Old Fashioned Way
While the backhoe was busily chugging away on its long trenches other crews were doing it the old fashioned way - by hand. The STPs and the sifting must still be done by hand. It takes feeling fingers and searching eyes to spot those artifacts and record the data. Below in the wall of the trench Jim and Keith are measuring is probably a button.
This is a picture of the trench of Feature #12 that Jim and Keith are measuring. It is a feature we have spent several days working on. The smaller narrow feature is not as deep as the larger feature and was cut by the deeper one; that tells us it was made at an earlier date. What these two features are is still a mystery. Perhaps we will have time to enlarge the trench to explore them further. Otherwise they will wait until the next dig sometime in the future.
While Keith and Jim were working on their feature other crews were working on STPs and other trenches. The work of sifting the dirt is slow and seeming boring until you find something among the clods of dirt. It is a wonderful feeling to find something that someone last saw hundreds of years ago.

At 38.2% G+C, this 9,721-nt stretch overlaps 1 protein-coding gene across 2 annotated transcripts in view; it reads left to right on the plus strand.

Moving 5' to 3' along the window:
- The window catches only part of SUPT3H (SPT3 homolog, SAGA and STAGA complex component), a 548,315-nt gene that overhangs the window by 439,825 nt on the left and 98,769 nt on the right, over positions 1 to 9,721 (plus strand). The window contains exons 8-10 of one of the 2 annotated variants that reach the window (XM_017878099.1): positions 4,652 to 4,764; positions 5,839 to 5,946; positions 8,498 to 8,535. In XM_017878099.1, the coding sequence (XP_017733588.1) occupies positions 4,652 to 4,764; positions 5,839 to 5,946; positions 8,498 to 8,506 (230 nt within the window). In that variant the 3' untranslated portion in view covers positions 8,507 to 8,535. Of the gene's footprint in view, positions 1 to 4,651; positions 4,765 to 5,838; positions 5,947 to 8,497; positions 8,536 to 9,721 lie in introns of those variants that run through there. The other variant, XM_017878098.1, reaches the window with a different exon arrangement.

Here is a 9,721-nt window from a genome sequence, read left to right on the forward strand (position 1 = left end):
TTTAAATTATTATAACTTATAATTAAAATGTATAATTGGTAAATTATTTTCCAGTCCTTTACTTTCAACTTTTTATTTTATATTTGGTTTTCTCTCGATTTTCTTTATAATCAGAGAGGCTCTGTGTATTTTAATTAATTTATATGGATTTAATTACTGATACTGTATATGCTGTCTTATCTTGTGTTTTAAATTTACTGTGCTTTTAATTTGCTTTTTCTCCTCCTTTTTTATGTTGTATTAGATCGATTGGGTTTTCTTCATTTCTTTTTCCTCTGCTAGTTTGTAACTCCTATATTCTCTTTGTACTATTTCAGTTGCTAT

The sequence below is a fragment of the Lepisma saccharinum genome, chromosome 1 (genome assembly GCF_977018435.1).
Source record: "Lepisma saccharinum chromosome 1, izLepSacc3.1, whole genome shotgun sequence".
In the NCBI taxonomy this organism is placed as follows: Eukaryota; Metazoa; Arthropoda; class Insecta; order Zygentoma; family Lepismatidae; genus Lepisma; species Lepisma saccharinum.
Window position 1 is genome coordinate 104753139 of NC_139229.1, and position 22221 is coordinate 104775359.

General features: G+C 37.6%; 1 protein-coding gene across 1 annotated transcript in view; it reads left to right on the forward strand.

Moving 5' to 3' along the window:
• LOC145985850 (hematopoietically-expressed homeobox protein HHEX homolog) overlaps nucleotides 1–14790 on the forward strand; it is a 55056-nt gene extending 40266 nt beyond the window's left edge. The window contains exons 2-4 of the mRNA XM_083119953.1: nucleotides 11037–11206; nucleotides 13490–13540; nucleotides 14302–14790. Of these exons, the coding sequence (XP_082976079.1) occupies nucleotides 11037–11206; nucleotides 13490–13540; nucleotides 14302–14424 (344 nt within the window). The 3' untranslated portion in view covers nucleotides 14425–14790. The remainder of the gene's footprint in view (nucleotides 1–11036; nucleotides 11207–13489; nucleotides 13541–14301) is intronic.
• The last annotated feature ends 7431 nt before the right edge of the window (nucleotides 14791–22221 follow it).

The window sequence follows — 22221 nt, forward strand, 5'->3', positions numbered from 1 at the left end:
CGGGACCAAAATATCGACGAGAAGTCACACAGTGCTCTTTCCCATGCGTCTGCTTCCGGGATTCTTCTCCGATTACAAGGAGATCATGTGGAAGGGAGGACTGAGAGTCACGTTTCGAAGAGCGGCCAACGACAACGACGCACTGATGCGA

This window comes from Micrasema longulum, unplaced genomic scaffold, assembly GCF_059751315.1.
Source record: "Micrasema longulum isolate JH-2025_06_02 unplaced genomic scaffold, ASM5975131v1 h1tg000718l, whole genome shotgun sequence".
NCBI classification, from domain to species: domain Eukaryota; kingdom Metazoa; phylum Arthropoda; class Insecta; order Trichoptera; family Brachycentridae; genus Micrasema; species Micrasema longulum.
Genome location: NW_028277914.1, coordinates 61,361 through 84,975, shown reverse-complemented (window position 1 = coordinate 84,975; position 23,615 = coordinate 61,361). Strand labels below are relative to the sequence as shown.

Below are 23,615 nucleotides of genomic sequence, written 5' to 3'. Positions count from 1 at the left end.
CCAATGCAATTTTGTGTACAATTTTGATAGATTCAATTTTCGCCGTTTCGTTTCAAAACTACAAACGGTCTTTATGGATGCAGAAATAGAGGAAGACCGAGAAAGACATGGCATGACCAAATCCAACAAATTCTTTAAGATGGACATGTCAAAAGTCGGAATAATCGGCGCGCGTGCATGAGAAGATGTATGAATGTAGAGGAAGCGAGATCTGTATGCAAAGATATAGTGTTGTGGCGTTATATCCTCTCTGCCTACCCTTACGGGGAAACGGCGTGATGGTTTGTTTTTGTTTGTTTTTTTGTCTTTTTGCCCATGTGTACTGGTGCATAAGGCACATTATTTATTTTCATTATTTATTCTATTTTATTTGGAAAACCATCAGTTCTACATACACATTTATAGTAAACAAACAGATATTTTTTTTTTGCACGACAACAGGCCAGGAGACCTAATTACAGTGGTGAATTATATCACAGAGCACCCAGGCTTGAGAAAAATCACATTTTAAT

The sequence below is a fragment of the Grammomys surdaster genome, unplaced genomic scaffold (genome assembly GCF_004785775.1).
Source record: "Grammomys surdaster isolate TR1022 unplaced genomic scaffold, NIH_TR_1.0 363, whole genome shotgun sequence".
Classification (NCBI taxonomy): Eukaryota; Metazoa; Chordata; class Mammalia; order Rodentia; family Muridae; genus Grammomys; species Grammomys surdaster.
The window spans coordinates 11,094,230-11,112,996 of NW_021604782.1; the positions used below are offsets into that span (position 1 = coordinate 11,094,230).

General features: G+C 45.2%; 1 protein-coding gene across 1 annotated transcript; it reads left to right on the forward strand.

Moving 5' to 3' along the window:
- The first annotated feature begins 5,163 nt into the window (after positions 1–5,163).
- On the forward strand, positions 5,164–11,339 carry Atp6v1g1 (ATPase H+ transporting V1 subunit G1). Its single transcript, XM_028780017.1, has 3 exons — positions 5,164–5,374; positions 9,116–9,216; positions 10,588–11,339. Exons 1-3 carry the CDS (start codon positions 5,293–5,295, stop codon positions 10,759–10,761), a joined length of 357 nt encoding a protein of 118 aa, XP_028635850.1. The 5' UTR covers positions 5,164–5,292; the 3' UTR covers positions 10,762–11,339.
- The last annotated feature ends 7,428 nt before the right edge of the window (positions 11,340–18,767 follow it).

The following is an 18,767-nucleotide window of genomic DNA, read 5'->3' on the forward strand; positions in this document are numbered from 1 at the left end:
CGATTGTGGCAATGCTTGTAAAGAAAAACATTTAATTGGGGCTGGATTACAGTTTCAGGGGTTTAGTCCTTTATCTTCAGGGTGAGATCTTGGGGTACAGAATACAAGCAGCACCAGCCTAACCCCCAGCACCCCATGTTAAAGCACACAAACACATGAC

For some reason unknown to this editor, members of the crew decided today to forsake the "bucket sitting" and go for standing sifting. Apparently, there must be some ancient archaeological tradition that changing your sifting position changes your chances of finding something.
For the benefit of the family and friends of the folks working on the project we include this picture to let you know that we do allow the workers to take a lunch break. We can not make any statements as to the nutritional value of the midday repass, but you can see a banana on the table, so take heart that someone is having a healthy lunch. At least they are having fun. We hope you are too.